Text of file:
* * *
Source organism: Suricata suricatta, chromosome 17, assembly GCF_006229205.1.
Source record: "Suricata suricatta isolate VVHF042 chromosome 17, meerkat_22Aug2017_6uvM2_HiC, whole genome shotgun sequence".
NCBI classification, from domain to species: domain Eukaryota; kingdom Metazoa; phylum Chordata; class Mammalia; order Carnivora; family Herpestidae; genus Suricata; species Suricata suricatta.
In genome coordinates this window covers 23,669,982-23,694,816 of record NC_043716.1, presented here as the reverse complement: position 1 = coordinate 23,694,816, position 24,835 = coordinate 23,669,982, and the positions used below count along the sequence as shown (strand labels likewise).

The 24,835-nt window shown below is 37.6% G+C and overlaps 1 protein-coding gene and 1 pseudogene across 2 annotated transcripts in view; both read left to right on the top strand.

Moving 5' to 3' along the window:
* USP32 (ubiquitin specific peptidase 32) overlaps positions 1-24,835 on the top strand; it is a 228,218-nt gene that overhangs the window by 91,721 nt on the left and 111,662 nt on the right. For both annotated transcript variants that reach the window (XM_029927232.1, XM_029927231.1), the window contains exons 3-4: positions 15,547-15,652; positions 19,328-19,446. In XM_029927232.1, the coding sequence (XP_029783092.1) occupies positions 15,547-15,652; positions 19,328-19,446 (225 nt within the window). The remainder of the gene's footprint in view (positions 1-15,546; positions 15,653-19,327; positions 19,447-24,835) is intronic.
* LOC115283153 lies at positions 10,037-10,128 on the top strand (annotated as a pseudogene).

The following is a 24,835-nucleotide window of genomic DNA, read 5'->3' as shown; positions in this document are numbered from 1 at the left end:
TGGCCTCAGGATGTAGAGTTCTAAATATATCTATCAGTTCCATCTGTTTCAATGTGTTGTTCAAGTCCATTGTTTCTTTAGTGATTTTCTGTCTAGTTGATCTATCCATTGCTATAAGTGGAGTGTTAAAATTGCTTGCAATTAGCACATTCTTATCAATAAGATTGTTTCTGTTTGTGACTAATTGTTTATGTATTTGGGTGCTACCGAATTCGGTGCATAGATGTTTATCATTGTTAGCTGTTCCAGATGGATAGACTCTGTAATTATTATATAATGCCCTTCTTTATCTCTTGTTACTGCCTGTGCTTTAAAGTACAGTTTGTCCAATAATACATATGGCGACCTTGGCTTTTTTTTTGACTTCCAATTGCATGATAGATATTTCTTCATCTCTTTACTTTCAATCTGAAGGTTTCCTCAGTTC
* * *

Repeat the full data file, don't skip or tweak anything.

Source organism: Suricata suricatta, chromosome 17, assembly GCF_006229205.1.
Source record: "Suricata suricatta isolate VVHF042 chromosome 17, meerkat_22Aug2017_6uvM2_HiC, whole genome shotgun sequence".
NCBI classification, from domain to species: domain Eukaryota; kingdom Metazoa; phylum Chordata; class Mammalia; order Carnivora; family Herpestidae; genus Suricata; species Suricata suricatta.
In genome coordinates this window covers 23,669,982-23,694,816 of record NC_043716.1, presented here as the reverse complement: position 1 = coordinate 23,694,816, position 24,835 = coordinate 23,669,982, and the positions used below count along the sequence as shown (strand labels likewise).

The 24,835-nt window shown below is 37.6% G+C and overlaps 1 protein-coding gene and 1 pseudogene across 2 annotated transcripts in view; both read left to right on the top strand.

Moving 5' to 3' along the window:
* USP32 (ubiquitin specific peptidase 32) overlaps positions 1-24,835 on the top strand; it is a 228,218-nt gene that overhangs the window by 91,721 nt on the left and 111,662 nt on the right. For both annotated transcript variants that reach the window (XM_029927232.1, XM_029927231.1), the window contains exons 3-4: positions 15,547-15,652; positions 19,328-19,446. In XM_029927232.1, the coding sequence (XP_029783092.1) occupies positions 15,547-15,652; positions 19,328-19,446 (225 nt within the window). The remainder of the gene's footprint in view (positions 1-15,546; positions 15,653-19,327; positions 19,447-24,835) is intronic.
* LOC115283153 lies at positions 10,037-10,128 on the top strand (annotated as a pseudogene).

The following is a 24,835-nucleotide window of genomic DNA, read 5'->3' as shown; positions in this document are numbered from 1 at the left end:
TGGCCTCAGGATGTAGAGTTCTAAATATATCTATCAGTTCCATCTGTTTCAATGTGTTGTTCAAGTCCATTGTTTCTTTAGTGATTTTCTGTCTAGTTGATCTATCCATTGCTATAAGTGGAGTGTTAAAATTGCTTGCAATTAGCACATTCTTATCAATAAGATTGTTTCTGTTTGTGACTAATTGTTTATGTATTTGGGTGCTACCGAATTCGGTGCATAGATGTTTATCATTGTTAGCTGTTCCAGATGGATAGACTCTGTAATTATTATATAATGCCCTTCTTTATCTCTTGTTACTGCCTGTGCTTTAAAGTACAGTTTGTCCAATAATACATATGGCGACCTTGGCTTTTTTTTTGACTTCCAATTGCATGATAGATATTTCTTCATCTCTTTACTTTCAATCTGAAGGTTTCCTCAGTTC